Karl Purdie wins the 2008 OK Dinghy Champs with a C-Tech mast.
Interview with NZ Boating Magazine, July 2008
This was your third attempt at the championship. What made the difference this year? What factors went your way that maybe didn't work out for you in the past?
This year was just the culmination of a lot of things learnt from the previous 2 campaigns. I firstly launched a new "icebreaker design" built by Alistair Deaves and Chris Brown (Performance Composites Ltd), then had a new high modulus carbon mast built by Alex Vallings (C-Tech Ltd) and lastly was using the latest generation sail designed by Greg Wilcox (Quantum Sails). This year also I paid a lot of attention to fitness working out at the gym up to 2 times a day and managed to secure a practise boat (huge thanks to Joe Porebski) which allowed me to continue sailing after my boat was shipped to Europe.
Describe the conditions of the venue and how they affected your performance.
The conditions during the worlds covered the whole range from 5-25 knots. It would be fair to say that I was very fast especially upwind in the stronger wind conditions due to my rig set-up and fitness. However at 89kg I was also light enough to hang in there in the light. I was hoping the contest would be held in all wind conditions as I thought the light air races would allow me to escape from the "big boys" and the heavier air races would allow me to escape from the "light weights'". That is exactly how it worked out during both the warm-up regatta and the worlds in the end. For me the surprising aspect was my heavy air speed which was very nice.
Finishing 16th in the final race must have dashed your hopes of winning. Describe your reaction to hearing that it was good enough to take the title.
Going into the last race I had a 16 point lead over Nick which equalled my until then discard race of 16th place. This meant if only one race was sailed on the last day I already had won the contest even if Nick won -and that in the end is how it played out. If the final race had been able to be sailed (the sailing instructions did not allow a race to be started after 2pm on the final day) Nick had to beat me by 5 boats to take the title. By that time the wind was blowing close on 25knts. I had already demonstrated a speed edge over him in these conditions so I was pretty relaxed about racing again. He would have had to produce an extraordinary effort to beat me. I hadn't come that far to fall at the final hurdle. Besides which if I'd lost the NZ team would have lynched me!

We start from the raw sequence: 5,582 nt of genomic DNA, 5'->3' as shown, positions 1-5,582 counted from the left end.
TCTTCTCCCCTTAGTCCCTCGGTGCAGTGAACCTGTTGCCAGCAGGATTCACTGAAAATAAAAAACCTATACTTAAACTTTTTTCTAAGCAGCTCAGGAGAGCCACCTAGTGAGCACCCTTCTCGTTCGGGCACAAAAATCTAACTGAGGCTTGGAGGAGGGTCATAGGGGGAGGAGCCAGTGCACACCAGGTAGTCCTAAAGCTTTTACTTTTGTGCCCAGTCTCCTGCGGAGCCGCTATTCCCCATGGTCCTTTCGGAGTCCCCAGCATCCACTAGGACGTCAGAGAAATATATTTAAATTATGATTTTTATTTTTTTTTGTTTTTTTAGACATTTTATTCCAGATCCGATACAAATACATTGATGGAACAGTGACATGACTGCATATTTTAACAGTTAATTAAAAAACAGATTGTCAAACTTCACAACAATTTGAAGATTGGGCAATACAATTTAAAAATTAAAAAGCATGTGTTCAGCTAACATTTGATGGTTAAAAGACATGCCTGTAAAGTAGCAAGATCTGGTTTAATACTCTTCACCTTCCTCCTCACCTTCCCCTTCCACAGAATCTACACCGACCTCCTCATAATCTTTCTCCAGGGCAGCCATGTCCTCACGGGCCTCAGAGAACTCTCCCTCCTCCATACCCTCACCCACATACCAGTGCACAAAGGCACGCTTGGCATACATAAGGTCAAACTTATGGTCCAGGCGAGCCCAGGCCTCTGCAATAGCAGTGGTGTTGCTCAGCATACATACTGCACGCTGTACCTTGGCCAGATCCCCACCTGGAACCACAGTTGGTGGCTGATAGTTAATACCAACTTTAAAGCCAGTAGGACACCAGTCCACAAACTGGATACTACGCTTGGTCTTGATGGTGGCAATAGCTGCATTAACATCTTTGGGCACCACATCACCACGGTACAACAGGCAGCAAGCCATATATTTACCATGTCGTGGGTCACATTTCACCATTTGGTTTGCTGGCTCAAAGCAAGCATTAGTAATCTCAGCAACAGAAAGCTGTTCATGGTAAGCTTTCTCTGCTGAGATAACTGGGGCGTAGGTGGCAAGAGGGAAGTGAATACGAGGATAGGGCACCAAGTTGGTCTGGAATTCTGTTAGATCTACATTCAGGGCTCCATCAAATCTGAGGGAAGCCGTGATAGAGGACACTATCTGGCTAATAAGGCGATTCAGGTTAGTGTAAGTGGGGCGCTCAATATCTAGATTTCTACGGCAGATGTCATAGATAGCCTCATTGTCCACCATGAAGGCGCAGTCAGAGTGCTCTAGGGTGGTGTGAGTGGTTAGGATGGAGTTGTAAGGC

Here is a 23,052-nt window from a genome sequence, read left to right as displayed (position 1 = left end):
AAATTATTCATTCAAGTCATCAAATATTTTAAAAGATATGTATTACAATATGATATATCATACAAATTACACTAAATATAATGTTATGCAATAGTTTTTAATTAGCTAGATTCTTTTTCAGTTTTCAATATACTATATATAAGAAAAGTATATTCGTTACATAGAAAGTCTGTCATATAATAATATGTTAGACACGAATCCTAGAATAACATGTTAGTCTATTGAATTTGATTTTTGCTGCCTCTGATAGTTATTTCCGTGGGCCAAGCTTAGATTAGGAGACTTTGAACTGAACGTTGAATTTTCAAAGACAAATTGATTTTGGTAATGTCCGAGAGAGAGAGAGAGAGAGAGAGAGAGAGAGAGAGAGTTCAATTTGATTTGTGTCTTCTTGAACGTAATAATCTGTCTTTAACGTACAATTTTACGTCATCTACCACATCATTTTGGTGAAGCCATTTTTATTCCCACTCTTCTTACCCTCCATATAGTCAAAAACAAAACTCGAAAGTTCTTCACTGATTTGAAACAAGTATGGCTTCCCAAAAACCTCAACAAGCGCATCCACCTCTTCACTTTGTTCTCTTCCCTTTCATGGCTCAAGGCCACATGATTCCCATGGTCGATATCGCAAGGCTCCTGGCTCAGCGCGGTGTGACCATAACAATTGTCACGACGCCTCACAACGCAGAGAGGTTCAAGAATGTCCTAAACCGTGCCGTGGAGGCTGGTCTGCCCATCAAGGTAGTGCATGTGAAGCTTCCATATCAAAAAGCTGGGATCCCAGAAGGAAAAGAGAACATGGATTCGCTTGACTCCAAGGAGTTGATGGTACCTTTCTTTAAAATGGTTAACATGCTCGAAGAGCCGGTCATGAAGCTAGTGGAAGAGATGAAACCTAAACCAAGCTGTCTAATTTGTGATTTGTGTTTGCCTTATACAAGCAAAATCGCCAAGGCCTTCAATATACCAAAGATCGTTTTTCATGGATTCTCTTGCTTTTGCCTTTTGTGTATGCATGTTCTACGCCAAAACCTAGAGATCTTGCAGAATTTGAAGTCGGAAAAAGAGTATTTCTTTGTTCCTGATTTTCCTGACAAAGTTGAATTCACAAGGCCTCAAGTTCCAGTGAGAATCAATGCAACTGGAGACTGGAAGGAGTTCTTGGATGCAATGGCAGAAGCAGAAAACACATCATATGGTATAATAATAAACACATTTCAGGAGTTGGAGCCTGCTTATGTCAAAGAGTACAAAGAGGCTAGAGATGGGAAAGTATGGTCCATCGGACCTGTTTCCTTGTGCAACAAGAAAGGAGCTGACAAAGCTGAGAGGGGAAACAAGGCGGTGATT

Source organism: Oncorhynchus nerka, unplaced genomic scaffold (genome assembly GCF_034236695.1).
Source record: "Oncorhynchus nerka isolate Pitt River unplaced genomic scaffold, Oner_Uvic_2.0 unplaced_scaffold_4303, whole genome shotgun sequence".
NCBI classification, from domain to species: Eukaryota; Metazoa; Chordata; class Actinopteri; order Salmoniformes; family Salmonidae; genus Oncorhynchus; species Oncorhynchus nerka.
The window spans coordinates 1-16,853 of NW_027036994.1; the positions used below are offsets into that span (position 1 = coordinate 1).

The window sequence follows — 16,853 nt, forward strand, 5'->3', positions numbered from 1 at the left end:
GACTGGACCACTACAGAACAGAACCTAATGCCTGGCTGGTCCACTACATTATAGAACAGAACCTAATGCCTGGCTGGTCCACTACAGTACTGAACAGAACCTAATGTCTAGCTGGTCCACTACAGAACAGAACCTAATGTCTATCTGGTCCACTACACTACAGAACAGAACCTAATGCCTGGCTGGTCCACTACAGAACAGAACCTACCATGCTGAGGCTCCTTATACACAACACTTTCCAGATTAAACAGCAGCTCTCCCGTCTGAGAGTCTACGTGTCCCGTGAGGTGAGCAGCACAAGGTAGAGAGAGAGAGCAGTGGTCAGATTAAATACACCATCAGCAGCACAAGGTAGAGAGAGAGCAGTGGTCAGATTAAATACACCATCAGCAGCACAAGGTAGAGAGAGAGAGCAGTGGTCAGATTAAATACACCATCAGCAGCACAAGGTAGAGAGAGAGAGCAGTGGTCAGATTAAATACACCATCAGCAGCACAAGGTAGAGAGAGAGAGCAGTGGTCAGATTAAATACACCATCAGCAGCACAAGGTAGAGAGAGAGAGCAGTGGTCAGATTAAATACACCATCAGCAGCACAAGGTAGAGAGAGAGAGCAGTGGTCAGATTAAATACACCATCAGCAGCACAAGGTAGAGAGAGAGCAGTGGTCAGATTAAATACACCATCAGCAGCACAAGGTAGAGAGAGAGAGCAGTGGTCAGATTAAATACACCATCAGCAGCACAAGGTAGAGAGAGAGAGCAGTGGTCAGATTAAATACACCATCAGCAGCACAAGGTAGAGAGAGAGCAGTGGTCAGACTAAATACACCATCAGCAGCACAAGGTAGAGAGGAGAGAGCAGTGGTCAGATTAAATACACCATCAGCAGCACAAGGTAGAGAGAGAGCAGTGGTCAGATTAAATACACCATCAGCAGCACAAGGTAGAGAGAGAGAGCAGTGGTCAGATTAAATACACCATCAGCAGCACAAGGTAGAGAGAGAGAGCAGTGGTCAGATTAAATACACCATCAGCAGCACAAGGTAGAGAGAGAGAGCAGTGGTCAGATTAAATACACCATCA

The other guys in the team provided fantastic support and without the intense competition they provide at home I'd never have got good enough to win the title. Any number of these guys are capable of also winning the worlds it was just my time I guess. I'd like to point out I have never won the NZ OK national championships which I believe gives a guide to the huge depth in our class presently. In fact I believe there have been 10 different winners over the last 10 years!
Where do you go from here? Will you aim for defending your title next year?
My wife and I are still thinking about going to Kalmar (Sweden) next year to defend the title. She has been dragged around the world for 3 years now while I tried to win and quite frankly without her support and help I'd never have won. The odds are though we will go! It will be expensive to go to Sweden but hopefully our team sponsors Hamburg Sud. Burnard International, Port of Napier and Vero will be back again. This year as last year in Poland they provided the whole team with free shipping and PI cover. The whole NZ team is just totally indebted to these companies!
Thanks Karl, and again, kudos from all of us at Boating NZ magazine.